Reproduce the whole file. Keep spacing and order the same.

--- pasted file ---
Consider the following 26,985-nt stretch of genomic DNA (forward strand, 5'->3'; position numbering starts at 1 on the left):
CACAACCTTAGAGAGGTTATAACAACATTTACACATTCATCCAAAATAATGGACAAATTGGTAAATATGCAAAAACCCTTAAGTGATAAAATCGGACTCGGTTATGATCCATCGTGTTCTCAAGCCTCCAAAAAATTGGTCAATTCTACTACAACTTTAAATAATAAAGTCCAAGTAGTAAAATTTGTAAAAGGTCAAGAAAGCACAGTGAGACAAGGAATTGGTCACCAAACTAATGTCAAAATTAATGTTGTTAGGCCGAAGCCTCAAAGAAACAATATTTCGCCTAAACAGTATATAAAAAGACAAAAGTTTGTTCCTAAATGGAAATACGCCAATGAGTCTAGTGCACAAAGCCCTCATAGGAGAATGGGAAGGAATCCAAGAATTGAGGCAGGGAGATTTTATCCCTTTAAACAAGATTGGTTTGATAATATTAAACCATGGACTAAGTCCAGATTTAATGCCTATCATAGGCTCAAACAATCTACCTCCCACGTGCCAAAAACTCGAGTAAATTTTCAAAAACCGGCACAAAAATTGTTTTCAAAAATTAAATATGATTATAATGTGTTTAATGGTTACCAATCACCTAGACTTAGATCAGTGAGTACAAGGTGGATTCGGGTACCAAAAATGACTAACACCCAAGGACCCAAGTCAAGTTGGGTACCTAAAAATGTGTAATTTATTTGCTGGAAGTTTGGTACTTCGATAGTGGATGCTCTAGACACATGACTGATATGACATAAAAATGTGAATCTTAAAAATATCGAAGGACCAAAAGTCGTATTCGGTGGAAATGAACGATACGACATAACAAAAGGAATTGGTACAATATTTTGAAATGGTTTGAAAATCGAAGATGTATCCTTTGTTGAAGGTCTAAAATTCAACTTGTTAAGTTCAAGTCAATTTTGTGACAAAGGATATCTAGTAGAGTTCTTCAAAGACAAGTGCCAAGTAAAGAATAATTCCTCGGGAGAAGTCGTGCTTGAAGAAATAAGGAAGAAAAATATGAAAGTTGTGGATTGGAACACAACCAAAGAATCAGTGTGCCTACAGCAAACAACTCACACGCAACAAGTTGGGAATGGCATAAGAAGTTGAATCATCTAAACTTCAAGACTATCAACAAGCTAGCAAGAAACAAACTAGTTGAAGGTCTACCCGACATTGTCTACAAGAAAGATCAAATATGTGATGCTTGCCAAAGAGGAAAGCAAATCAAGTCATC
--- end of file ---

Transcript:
Consider the following 26,985-nt stretch of genomic DNA (forward strand, 5'->3'; position numbering starts at 1 on the left):
CACAACCTTAGAGAGGTTATAACAACATTTACACATTCATCCAAAATAATGGACAAATTGGTAAATATGCAAAAACCCTTAAGTGATAAAATCGGACTCGGTTATGATCCATCGTGTTCTCAAGCCTCCAAAAAATTGGTCAATTCTACTACAACTTTAAATAATAAAGTCCAAGTAGTAAAATTTGTAAAAGGTCAAGAAAGCACAGTGAGACAAGGAATTGGTCACCAAACTAATGTCAAAATTAATGTTGTTAGGCCGAAGCCTCAAAGAAACAATATTTCGCCTAAACAGTATATAAAAAGACAAAAGTTTGTTCCTAAATGGAAATACGCCAATGAGTCTAGTGCACAAAGCCCTCATAGGAGAATGGGAAGGAATCCAAGAATTGAGGCAGGGAGATTTTATCCCTTTAAACAAGATTGGTTTGATAATATTAAACCATGGACTAAGTCCAGATTTAATGCCTATCATAGGCTCAAACAATCTACCTCCCACGTGCCAAAAACTCGAGTAAATTTTCAAAAACCGGCACAAAAATTGTTTTCAAAAATTAAATATGATTATAATGTGTTTAATGGTTACCAATCACCTAGACTTAGATCAGTGAGTACAAGGTGGATTCGGGTACCAAAAATGACTAACACCCAAGGACCCAAGTCAAGTTGGGTACCTAAAAATGTGTAATTTATTTGCTGGAAGTTTGGTACTTCGATAGTGGATGCTCTAGACACATGACTGATATGACATAAAAATGTGAATCTTAAAAATATCGAAGGACCAAAAGTCGTATTCGGTGGAAATGAACGATACGACATAACAAAAGGAATTGGTACAATATTTTGAAATGGTTTGAAAATCGAAGATGTATCCTTTGTTGAAGGTCTAAAATTCAACTTGTTAAGTTCAAGTCAATTTTGTGACAAAGGATATCTAGTAGAGTTCTTCAAAGACAAGTGCCAAGTAAAGAATAATTCCTCGGGAGAAGTCGTGCTTGAAGAAATAAGGAAGAAAAATATGAAAGTTGTGGATTGGAACACAACCAAAGAATCAGTGTGCCTACAGCAAACAACTCACACGCAACAAGTTGGGAATGGCATAAGAAGTTGAATCATCTAAACTTCAAGACTATCAACAAGCTAGCAAGAAACAAACTAGTTGAAGGTCTACCCGACATTGTCTACAAGAAAGATCAAATATGTGATGCTTGCCAAAGAGGAAAGCAAATCAAGTCATC